While the UN devotes its human rights operations to the demonization of the democratic state of Israel above all others and condemns the United States more often than the vast majority of non-democracies around the world, the voices of real victims around the world must be heard.
Juan Carlos González Marcos, better known as Pánfilo, was probably the noisiest of the regulars who gathered at the Villalón Park in the Vedado neighborhood to drink a few.
Now he is, without a doubt, the most famous among them.
He was arrested and charged with ``pre-criminal social endangerment'' after jumping into the frame of a video being filmed on the streets of Havana and shouting on camera that there was hunger in Cuba. He was sentenced to two years in prison.
``What we need here is a little bit of jama [Cuban Spanish slang for food]!'' González shouted on camera after pushing the person being interviewed about reggaeton out of the video frame. ``We're under fire here! Go ahead and tape me! Jama!''
The person being interviewed regained the attention of the cameraman for a few seconds, only to be pushed away once more by González, 48, who went for another close-up. ``We need food! We're hungry here! Listen to what Pánfilo tells you from Cuba: food!''
The video made it to YouTube and received 400,000 views in no time.
It became popular on Hispanic television in Miami, made the cover of various magazines, ran as the lead story on websites, was reported by the island's independent media and the press abroad, and inspired video clips, songs and jokes about the deteriorating situation in Cuba.
Days later, a totally sober González appeared on a new video taking back all he had said and done before. He mentioned that the police had visited him and that he was ``under fire.''
A third video was played later on Miami's Channel 41-AmericaTeVé, showing him drunk again, dancing a rap on the street, and saying the police were going to put him ``away.''
And they put him away. González was finally arrested on Aug. 4.
Seven days later, in a closed-door trial, a municipal court sentenced him to two years in prison. The charge of precriminal social endangerment, which dates to 20th century's fascist and communist regimes, has been in use in Cuba since the 1960s and has even been applied to political opponents and human rights activists.
``This incident was unexpected and came as a surprise because the protagonist was not a political dissident nor a person trying to defend a position or gain popularity,'' said publicist Jorge Salcedo, a Boston resident promoting the international campaign Jama y Libertad (Jama and Freedom), which advocates González's freedom.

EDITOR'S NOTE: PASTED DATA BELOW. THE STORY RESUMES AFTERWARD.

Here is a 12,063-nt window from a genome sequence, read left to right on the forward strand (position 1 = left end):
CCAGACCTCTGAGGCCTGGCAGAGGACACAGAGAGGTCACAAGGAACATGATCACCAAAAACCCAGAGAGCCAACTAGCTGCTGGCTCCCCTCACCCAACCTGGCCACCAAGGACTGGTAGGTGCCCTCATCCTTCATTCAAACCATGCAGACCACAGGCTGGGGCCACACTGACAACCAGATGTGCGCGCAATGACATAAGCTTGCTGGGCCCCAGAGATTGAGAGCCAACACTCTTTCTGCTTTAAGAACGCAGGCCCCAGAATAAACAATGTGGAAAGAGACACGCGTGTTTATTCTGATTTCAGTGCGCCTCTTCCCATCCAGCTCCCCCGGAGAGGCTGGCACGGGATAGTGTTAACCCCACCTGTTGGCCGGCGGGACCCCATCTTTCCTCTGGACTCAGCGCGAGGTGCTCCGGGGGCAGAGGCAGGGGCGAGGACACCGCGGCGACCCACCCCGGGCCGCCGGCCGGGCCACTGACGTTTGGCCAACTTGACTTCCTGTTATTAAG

The government's retaliation got the attention of human rights organizations and gave life to the campaign, according to its website www.jamaylibertad.com. Through Monday, it had collected 728 signatures, among them those of Spanish philosopher Fernando Savater, Cuban musician Paquito D'Rivera, author Zoe Valdés and dissident blogger Yoani Sánchez, who lives in Havana.
``I thought it was important to give my full support to a humble man who has become a symbol of freedom,'' D'Rivera said from New Jersey. ``Pánfilo did not talk about changing the government nor about democracy, but about a simple and fundamental concern of the people of Cuba: their hunger, which is also a hunger for freedom.''
González lives in a hut with his mother, a sister and two brothers, the only ones permitted to attend his rushed trial. Sources in his neighborhood say he has two minor children, who are not under his custody. It has been impossible to confirm whether he was once a machinist with the Merchant Navy or that at some point he was a member of the Special Troops of the Interior Ministry.
Salvadoran filmmaker Jorge Dalton, who added his name to the petition for González's freedom, said González ``has always been a harmless person.''
Dalton, son of poet and Salvadoran revolutionary Roque Dalton, came to Havana with his parents in the end of 1967 and moved to the same block where González lives.
Dalton said many of the things González talked about were exaggerations. For example, González said he used to ride in a nonexistent limousine with Dalton's father, Roque, who was murdered in El Salvador by his guerrilla comrades in 1975, days before turning 40.
``But it was all part of that unique affection of Cubans, who go as far as telling lies just to prove they love you above all things,'' Dalton said.
The Cuban Commission of Human Rights and National Reconciliation is following the case closely and has offered the family their legal aid to appeal the sentence, which could lead to a new trial in a matter of weeks.
``This is a case of clear political intention and it only shows how scared the government is of anything that could cause street unrest,'' said the commission president Elizardo Sánchez. ``The family is very frightened because they are feeling a lot of pressure.''